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On the side of the card there are a matching set of 8-Pin connections that each require 150W per connection, and the PCI connection requires an additional 75W of power, making the total power draw effectively 375W, NVIDIA claims the TDP is 365W, which is close enough to standard to be believable. The TDP is actually the amount of power that the card generates in heat, as the more power being drawn, the more heat that is being made, which also equates to the amount of cooling needed to run efficiently. Also the ambient air temperature of your work environment is also very important to the overall heat of your system so be wary of running your system in an enclosed hot room as air flow is very important to air cooling.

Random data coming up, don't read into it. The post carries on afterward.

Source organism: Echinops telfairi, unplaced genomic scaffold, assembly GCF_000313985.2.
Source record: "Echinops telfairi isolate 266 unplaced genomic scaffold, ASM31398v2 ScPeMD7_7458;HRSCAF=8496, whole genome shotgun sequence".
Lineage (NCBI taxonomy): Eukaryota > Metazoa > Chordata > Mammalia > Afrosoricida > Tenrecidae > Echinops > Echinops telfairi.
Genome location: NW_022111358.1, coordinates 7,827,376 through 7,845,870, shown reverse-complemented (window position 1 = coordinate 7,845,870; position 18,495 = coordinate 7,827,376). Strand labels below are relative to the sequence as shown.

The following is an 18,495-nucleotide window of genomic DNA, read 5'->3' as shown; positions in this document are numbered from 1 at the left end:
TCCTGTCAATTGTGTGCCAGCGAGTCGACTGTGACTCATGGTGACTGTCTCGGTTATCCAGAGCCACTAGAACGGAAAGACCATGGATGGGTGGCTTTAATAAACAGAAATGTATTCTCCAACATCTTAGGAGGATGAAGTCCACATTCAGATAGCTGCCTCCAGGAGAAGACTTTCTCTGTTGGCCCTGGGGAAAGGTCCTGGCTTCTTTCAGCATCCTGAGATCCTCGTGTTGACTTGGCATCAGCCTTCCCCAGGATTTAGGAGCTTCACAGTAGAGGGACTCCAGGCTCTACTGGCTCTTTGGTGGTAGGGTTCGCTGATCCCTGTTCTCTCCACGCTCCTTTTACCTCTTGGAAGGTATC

The card has a maximum heat threshold of 97 Celsius that loosely translates to 220 degrees Fahrenheit of heat before the card is actually running in its danger heat zone. We were seeing temperatures from 125 degrees Fahrenheit while idle, and up to 154 degrees Fahrenheit while under a full load. The overall sound of the card was rather reasonable, especially in light of the fact that we have two GPS being cooled by a single active fan and using an open-air test bench the fan was audible, but in an enclosure it would be barely heard. NVIDIA recommends a 1000w or better, preferably single rail power supply with all the proper connections for the card just to be on the safe side. I used a 1000w Thermaltake ToughPower 80 Plus Bronze certified PSU in my setup and everything worked fine.